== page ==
Anesthesia during ophthalmic surgery is important for patient safety and comfort and a desirable surgical outcome. A thorough preoperative assessment can reduce/avoid intraoperative and postoperative complications. Sedation is often used as a supplement to topical, intraocular, and periocular anesthesia to reduce pain and anxiety. General anesthesia remains the technique of choice for pediatric patients and patients with whom communication may be difficult. Topical anesthesia may be useful for short surgeries performed in cooperative patients. A variety of regional blocks are available for ophthalmic anesthesia, including retrobulbar, peribulbar, medial canthal and sub-Tenon's. Facial blocks may provide supplementary motor blockade of the orbicularis oris muscle, particularly following retrobulbar injections. Ophthalmic anesthesia and surgery may result in alterations of IOP and production of neuro-ophthalmic reflexes. The complications of ophthalmic anesthesia can be sight- and, potentially, life-threatening.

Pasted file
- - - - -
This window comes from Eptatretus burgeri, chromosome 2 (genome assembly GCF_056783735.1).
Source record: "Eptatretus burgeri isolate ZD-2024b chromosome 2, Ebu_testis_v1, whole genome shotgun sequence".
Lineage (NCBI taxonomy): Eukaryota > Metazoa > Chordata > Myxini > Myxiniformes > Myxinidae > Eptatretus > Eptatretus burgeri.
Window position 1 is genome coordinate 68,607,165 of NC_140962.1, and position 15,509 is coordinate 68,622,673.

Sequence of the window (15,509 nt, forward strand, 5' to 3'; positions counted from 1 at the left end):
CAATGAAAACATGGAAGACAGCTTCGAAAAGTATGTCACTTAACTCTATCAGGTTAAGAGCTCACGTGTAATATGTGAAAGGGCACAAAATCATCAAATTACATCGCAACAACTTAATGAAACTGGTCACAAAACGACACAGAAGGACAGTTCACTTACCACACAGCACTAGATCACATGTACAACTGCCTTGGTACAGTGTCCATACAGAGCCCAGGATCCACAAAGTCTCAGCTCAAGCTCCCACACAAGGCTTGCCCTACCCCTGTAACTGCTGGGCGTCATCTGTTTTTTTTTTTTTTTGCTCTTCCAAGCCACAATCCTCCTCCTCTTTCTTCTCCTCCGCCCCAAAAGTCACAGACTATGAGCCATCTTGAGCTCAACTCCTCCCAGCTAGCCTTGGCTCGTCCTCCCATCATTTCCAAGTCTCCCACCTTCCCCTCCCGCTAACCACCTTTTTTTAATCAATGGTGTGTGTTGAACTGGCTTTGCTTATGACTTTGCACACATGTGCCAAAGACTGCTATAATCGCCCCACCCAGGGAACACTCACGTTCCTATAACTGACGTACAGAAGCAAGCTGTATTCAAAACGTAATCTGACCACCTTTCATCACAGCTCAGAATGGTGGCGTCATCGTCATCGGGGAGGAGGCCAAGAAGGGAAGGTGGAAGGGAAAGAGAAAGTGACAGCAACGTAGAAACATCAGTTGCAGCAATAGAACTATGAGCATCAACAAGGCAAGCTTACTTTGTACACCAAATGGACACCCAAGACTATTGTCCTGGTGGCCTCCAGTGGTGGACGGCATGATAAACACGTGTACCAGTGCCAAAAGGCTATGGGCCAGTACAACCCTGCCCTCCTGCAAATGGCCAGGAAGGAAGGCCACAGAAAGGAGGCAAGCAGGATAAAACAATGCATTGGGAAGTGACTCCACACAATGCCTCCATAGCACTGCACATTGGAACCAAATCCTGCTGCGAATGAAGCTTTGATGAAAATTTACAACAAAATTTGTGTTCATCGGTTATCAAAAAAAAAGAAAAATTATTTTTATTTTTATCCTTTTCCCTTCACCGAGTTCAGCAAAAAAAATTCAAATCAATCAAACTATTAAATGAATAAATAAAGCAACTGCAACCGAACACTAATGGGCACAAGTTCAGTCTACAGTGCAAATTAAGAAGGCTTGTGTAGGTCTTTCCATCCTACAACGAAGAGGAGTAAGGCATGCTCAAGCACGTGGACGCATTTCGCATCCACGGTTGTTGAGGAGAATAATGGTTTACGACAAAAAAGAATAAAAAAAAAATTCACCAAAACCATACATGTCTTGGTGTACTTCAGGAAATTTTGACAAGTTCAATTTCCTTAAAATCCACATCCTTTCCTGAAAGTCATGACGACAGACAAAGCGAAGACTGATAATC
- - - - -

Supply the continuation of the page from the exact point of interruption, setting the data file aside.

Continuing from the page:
|Title of host publication||Surgical Management|
|Number of pages||15|
|State||Published - 2015|